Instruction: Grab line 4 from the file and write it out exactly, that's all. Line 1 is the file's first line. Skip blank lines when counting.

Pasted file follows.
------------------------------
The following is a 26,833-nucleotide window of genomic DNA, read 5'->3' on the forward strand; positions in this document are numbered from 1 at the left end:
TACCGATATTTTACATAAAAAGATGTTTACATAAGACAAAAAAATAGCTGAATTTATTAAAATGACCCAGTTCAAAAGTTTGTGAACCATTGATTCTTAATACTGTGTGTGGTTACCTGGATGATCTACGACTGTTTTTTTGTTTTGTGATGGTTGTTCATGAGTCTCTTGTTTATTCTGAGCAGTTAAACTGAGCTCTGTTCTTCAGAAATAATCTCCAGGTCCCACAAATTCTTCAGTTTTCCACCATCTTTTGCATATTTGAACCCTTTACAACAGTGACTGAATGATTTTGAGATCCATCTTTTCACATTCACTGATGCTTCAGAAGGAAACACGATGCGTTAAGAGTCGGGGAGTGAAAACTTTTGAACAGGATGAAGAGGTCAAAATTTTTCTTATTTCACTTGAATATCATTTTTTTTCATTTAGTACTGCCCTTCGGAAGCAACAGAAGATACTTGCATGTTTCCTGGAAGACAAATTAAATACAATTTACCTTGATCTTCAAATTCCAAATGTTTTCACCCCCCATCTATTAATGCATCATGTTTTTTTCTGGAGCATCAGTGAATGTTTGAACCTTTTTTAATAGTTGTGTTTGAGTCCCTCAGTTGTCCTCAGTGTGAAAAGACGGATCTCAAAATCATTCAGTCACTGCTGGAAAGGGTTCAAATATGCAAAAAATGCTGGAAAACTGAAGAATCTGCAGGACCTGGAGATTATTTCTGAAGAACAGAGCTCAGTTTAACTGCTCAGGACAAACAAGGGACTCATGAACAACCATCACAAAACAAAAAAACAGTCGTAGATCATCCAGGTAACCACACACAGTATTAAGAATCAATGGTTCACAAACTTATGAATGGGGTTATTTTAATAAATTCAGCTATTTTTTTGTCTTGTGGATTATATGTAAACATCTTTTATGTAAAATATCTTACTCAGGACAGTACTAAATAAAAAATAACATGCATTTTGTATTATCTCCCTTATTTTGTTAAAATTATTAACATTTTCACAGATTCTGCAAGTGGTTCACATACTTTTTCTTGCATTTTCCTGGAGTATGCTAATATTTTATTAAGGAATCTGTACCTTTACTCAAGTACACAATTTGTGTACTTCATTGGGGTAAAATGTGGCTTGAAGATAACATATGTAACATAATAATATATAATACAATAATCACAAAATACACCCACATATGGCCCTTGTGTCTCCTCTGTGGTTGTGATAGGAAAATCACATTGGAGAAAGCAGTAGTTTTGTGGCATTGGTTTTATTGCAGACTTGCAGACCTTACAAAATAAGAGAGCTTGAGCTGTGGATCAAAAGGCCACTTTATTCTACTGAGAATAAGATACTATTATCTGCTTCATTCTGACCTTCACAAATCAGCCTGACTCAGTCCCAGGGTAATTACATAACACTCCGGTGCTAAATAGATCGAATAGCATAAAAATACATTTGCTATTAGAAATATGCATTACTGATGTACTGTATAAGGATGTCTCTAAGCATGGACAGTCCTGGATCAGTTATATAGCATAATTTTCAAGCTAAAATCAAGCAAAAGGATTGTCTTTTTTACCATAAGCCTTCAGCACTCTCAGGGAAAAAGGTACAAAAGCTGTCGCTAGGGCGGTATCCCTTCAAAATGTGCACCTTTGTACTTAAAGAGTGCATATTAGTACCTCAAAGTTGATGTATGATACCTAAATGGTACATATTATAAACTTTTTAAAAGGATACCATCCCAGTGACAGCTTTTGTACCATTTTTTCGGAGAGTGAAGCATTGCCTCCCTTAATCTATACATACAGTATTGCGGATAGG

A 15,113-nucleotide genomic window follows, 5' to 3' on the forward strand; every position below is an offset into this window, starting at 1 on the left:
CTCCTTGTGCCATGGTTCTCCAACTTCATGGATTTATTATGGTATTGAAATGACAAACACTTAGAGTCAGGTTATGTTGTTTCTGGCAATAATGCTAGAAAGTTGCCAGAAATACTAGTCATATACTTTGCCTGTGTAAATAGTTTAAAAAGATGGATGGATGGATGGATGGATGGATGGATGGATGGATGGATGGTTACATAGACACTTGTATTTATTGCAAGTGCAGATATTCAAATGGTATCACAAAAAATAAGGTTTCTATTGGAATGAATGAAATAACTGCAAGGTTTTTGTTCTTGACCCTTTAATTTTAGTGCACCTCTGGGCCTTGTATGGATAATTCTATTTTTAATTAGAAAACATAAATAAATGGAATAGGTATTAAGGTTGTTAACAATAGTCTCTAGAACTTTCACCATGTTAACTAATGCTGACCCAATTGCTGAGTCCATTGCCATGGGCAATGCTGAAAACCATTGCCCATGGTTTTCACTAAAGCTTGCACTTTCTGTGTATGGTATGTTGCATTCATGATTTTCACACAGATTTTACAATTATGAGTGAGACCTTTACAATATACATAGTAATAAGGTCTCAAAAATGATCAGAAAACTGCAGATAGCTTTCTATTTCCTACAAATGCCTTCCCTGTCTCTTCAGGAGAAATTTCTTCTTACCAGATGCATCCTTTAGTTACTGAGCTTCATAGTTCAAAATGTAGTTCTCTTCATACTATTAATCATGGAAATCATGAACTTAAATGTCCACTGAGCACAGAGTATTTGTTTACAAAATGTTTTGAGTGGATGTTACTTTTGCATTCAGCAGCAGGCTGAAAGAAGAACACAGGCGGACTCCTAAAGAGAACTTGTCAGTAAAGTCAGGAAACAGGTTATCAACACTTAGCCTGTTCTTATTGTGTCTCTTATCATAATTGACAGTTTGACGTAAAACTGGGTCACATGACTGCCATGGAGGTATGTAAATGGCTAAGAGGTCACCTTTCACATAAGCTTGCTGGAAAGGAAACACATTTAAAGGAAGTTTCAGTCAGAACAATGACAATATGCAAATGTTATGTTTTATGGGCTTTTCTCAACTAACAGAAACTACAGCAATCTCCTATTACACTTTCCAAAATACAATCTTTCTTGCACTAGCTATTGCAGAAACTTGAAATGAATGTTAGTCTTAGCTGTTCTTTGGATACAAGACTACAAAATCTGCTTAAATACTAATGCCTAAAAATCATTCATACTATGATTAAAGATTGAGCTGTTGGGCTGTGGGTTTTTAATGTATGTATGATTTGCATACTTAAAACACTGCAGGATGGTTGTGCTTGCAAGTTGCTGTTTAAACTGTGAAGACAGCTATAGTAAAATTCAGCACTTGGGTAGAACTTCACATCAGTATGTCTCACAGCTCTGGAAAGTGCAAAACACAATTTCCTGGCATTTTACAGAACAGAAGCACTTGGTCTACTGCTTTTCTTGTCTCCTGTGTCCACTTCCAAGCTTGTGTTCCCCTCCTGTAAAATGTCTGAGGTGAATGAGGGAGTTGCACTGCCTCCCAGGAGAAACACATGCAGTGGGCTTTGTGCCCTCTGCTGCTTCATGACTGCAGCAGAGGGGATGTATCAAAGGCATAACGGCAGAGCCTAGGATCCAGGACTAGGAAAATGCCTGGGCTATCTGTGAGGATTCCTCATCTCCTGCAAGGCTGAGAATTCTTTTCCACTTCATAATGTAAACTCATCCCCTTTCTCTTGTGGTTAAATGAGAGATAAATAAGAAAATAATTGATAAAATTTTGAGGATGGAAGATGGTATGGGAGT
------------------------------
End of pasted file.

CTCCTTGTGCCATGGTTCTCCAACTTCATGGATTTATTATGGTATTGAAATGACAAACACTTAGAGTCAGGTTATGTTGTTTCTGGCAATAATGCTAGAAAGTTGCCAGAAATACTAGTCATATACTTTGCCTGTGTAAATAGTTTAAAAAGATGGATGGATGGATGGATGGATGGATGGATGGATGGATGGATGGTTACATAGACACTTGTATTTATTGCAAGTGCAGATATTCAAATGGTATCACAAAAAATAAGGTTTCTATTGGAATGAATGAAATAACTGCAAGGTTTTTGTTCTTGACCCTTTAATTTTAGTGCACCTCTGGGCCTTGTATGGATAATTCTATTTTTAATTAGAAAACATAAATAAATGGAATAGGTATTAAGGTTGTTAACAATAGTCTCTAGAACTTTCACCATGTTAACTAATGCTGACCCAATTGCTGAGTCCATTGCCATGGGCAATGCTGAAAACCATTGCCCATGGTTTTCACTAAAGCTTGCACTTTCTGTGTATGGTATGTTGCATTCATGATTTTCACACAGATTTTACAATTATGAGTGAGACCTTTACAATATACATAGTAATAAGGTCTCAAAAATGATCAGAAAACTGCAGATAGCTTTCTATTTCCTACAAATGCCTTCCCTGTCTCTTCAGGAGAAATTTCTTCTTACCAGATGCATCCTTTAGTTACTGAGCTTCATAGTTCAAAATGTAGTTCTCTTCATACTATTAATCATGGAAATCATGAACTTAAATGTCCACTGAGCACAGAGTATTTGTTTACAAAATGTTTTGAGTGGATGTTACTTTTGCATTCAGCAGCAGGCTGAAAGAAGAACACAGGCGGACTCCTAAAGAGAACTTGTCAGTAAAGTCAGGAAACAGGTTATCAACACTTAGCCTGTTCTTATTGTGTCTCTTATCATAATTGACAGTTTGACGTAAAACTGGGTCACATGACTGCCATGGAGGTATGTAAATGGCTAAGAGGTCACCTTTCACATAAGCTTGCTGGAAAGGAAACACATTTAAAGGAAGTTTCAGTCAGAACAATGACAATATGCAAATGTTATGTTTTATGGGCTTTTCTCAACTAACAGAAACTACAGCAATCTCCTATTACACTTTCCAAAATACAATCTTTCTTGCACTAGCTATTGCAGAAACTTGAAATGAATGTTAGTCTTAGCTGTTCTTTGGATACAAGACTACAAAATCTGCTTAAATACTAATGCCTAAAAATCATTCATACTATGATTAAAGATTGAGCTGTTGGGCTGTGGGTTTTTAATGTATGTATGATTTGCATACTTAAAACACTGCAGGATGGTTGTGCTTGCAAGTTGCTGTTTAAACTGTGAAGACAGCTATAGTAAAATTCAGCACTTGGGTAGAACTTCACATCAGTATGTCTCACAGCTCTGGAAAGTGCAAAACACAATTTCCTGGCATTTTACAGAACAGAAGCACTTGGTCTACTGCTTTTCTTGTCTCCTGTGTCCACTTCCAAGCTTGTGTTCCCCTCCTGTAAAATGTCTGAGGTGAATGAGGGAGTTGCACTGCCTCCCAGGAGAAACACATGCAGTGGGCTTTGTGCCCTCTGCTGCTTCATGACTGCAGCAGAGGGGATGTATCAAAGGCATAACGGCAGAGCCTAGGATCCAGGACTAGGAAAATGCCTGGGCTATCTGTGAGGATTCCTCATCTCCTGCAAGGCTGAGAATTCTTTTCCACTTCATAATGTAAACTCATCCCCTTTCTCTTGTGGTTAAATGAGAGATAAATAAGAAAATAATTGATAAAATTTTGAGGATGGAAGATGGTATGGGAGT